As this is my last column of 2010, let us reflect on the year.

The American economy over the past year was a bit like General Motors — fragile at the start of the year but slowly gaining strength. the end of the year we were all pleased at the signs of recovery, but couldn’t quite be sure it was for real. I feel the same about 2011. Keep your fingers crossed for GM and Uncle Sam.

The dark cloud on the horizon is the deficit. Let us hope the recent good work of the president’s Bipartisan Deficit Commission will lead to Washington making necessary and painful choices to bring the deficit under control.

Perhaps we should not hold our breath. Let’s check in again next year on this one.

The midterm elections of 2010 have brought a lot more red to the electoral map. It is hard to remember that it was only two years ago that many of us thought we were ushering in a new era of political collaboration with the election of Barack Obama. Obama appealed to us with his “yes we can” approach. What happened?

Lots happened, of course, the worst recession in 30 years chief among them.

In defense of President Obama, he has done many good things: championing a stimulus policy that saved the economy (and was validated by none other than Warren Buffett), extending health care to most Americans, addressing financial reform, and standing conventional wisdom in K-12 education on its head.

One would have to go back to FDR to find anything as bold. Unfortunately each of these massive initiatives has sufficient flaws to make moderates uneasy and conservatives crazy.

Republicans have been able to portray the president and the Democrats as overreaching — part of a massive federal power grab that is stifling the lifeblood of America’s entrepreneurial spirit. While such rhetoric is overblown, Obama did overreach. More power sharing in Washington may not be a bad thing.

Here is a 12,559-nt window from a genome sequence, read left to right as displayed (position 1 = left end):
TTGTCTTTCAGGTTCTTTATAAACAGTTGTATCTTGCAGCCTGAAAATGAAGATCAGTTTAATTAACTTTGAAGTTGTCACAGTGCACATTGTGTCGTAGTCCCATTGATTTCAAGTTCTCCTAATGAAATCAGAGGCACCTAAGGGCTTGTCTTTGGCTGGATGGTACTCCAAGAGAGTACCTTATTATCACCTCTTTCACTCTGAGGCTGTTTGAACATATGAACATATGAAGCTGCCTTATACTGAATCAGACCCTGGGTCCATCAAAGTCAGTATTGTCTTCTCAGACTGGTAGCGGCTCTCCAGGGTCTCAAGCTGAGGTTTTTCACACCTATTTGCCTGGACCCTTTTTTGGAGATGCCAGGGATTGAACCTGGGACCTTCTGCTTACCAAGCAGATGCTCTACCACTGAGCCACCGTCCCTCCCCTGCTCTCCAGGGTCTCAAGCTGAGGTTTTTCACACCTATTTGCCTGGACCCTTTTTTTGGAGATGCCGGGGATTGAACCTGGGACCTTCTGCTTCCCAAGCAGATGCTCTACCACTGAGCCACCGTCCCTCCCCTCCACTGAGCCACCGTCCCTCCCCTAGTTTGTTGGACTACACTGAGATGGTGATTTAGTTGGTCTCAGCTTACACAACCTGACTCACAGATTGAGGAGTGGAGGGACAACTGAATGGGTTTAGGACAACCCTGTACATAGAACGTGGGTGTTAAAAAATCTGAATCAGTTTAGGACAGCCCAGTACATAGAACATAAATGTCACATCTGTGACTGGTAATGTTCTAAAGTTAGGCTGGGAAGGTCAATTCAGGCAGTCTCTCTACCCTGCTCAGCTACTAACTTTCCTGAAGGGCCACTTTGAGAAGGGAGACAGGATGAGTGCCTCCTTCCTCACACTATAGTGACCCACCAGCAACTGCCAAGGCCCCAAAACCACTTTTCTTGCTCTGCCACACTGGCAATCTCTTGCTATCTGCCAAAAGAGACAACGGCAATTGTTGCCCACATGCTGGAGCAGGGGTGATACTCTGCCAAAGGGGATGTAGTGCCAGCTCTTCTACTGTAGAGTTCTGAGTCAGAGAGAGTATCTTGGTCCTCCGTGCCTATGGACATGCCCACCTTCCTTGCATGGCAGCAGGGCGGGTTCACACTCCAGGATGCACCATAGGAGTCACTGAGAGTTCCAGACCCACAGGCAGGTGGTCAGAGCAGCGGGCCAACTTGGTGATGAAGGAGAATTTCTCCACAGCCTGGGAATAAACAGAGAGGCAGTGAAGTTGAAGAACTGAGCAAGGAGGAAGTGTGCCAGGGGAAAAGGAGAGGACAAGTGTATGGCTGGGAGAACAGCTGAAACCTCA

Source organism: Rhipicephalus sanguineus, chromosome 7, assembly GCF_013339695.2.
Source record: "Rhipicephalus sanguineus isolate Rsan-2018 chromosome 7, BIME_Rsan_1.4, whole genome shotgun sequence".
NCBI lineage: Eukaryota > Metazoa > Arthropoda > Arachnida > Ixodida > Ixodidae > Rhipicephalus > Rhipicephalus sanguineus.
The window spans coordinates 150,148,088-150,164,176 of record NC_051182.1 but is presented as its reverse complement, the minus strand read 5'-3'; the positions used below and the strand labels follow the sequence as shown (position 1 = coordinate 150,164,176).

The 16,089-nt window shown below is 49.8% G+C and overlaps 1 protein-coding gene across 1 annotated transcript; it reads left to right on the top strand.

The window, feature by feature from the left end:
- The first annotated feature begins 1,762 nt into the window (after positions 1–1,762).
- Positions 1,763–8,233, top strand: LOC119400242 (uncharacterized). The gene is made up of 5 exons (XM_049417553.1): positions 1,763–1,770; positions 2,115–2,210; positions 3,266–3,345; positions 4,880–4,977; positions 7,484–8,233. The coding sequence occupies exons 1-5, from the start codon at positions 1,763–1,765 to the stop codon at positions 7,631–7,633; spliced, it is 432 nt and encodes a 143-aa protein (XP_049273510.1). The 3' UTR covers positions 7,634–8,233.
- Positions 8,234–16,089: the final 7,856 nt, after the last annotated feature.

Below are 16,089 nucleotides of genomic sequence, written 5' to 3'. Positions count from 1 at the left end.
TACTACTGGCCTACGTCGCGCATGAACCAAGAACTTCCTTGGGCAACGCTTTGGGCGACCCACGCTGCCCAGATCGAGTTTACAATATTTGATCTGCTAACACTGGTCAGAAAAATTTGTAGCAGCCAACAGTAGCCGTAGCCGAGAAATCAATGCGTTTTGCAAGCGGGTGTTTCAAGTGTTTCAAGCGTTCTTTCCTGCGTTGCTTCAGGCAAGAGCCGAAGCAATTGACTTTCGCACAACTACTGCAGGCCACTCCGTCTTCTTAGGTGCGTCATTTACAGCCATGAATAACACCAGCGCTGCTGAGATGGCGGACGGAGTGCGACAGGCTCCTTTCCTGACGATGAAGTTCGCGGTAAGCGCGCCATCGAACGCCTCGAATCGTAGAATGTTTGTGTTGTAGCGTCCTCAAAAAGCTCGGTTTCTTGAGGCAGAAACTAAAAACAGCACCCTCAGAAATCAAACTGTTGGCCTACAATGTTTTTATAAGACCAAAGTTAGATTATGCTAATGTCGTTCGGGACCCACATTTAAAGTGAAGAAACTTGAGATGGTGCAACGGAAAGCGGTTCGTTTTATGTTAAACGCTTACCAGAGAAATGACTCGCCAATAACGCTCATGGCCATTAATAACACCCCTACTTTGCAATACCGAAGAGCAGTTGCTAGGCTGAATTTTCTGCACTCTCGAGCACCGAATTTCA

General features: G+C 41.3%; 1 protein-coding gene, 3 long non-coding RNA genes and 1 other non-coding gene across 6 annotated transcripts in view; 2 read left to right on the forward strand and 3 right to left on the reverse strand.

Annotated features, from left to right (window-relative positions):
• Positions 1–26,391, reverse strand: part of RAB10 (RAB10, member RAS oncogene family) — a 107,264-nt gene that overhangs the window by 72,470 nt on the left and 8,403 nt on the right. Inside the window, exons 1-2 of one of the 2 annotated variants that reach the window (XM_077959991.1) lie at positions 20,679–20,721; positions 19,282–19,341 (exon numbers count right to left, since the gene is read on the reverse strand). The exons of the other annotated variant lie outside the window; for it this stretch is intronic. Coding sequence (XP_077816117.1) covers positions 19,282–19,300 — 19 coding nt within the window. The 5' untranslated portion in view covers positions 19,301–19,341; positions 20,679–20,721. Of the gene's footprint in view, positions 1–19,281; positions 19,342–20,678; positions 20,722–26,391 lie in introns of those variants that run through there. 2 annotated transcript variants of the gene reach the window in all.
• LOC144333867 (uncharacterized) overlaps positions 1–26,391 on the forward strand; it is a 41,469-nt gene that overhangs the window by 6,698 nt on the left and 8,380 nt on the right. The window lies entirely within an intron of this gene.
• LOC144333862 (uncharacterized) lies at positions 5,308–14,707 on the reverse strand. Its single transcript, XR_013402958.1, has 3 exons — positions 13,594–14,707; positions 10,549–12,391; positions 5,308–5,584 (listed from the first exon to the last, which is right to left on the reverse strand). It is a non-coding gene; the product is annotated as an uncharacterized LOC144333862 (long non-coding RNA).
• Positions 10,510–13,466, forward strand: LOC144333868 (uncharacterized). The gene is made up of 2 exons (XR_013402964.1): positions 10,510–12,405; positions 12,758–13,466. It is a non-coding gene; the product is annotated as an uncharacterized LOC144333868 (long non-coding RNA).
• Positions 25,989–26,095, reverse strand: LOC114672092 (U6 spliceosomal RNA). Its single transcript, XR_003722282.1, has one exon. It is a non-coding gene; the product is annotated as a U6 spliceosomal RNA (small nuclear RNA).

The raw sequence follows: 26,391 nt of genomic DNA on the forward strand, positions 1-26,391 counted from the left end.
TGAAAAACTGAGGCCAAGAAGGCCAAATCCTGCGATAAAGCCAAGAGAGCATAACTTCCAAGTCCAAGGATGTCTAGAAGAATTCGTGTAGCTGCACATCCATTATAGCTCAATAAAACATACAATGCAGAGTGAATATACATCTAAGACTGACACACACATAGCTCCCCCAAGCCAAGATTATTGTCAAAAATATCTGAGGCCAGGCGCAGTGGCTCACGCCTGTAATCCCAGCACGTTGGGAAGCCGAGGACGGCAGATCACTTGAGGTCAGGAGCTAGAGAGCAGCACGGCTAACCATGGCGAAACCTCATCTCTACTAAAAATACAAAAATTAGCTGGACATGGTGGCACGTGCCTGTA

In Maine we have, for the first time since the 1960s, a Republican governor and Republican majorities in both the Senate and House of Representatives. The business community is absolutely giddy about this shift and the prospect that business people might actually be welcomed to Augusta.

This is indeed a good thing. The time is overdue to act on policies that will encourage job creation and help restructure the Maine economy.

Gov.-elect Paul LePage is fortunate that there are several good sources that suggest what needs to be done: Envision Maine’s “Reinventing Maine Government” and “Making Maine Work” from the State Chamber and the Maine Development Foundation are two recent reports with sound policy recommendations.

But the best reference, in my mind, is the Report of the Joint Select Committee on Future Maine Prosperity from 2007.

This committee took the best of the earlier Brookings Report on the Maine economy and added several more good ideas, including a complete overhaul of regulatory policy — and regulatory policy change seems to be the number one priority of the incoming administration.

But 2010 was not all politics. It was the year of the World Cup, wonderfully staged in South Africa. We all learned the distinctive and sometimes grating sound of the vuvuzela and the beauty of Africa’s most attractive country.

Fittingly, the cup was won by Spain, the team of the deft pass and brilliant short game.

It was also the year of the Winter Olympics in Vancouver, where Maine’s own Seth Wescott won his second gold medal in snowboard cross with an extraordinary final run that took him from last place to first.

On a more somber note, 2010 brought a devastating earthquake to Haiti. Several Maine-based organizations were significantly involved in the Haiti relief effort, none more so than Konbit Sante, a Portland nonprofit that provides health services in Haiti.

The biggest news of the season is, of course, the Red Sox signing of Adrian Gonzalez and Carl Crawford. The Sox needed an injection of power, speed and excitement. They have gotten it. Now that Cliff Lee has opted for the Phils and not the Yanks, this could be (again) the year of the Sox.

May your holiday season be full of good company, good cheer and much love.


MEA CULPA: Many of you who read my column on the choral music of the holiday season will have recognized that the church with the soaring white interior and extraordinary acoustics where the Choral Arts Society presented “Christmas at the Cathedral” was the Cathedral of the Immaculate Conception, not St. Luke’s as I indicated. My apologies.


Ron Bancroft is an independent strategy consultant located in Portland. He can be contacted at: [email protected]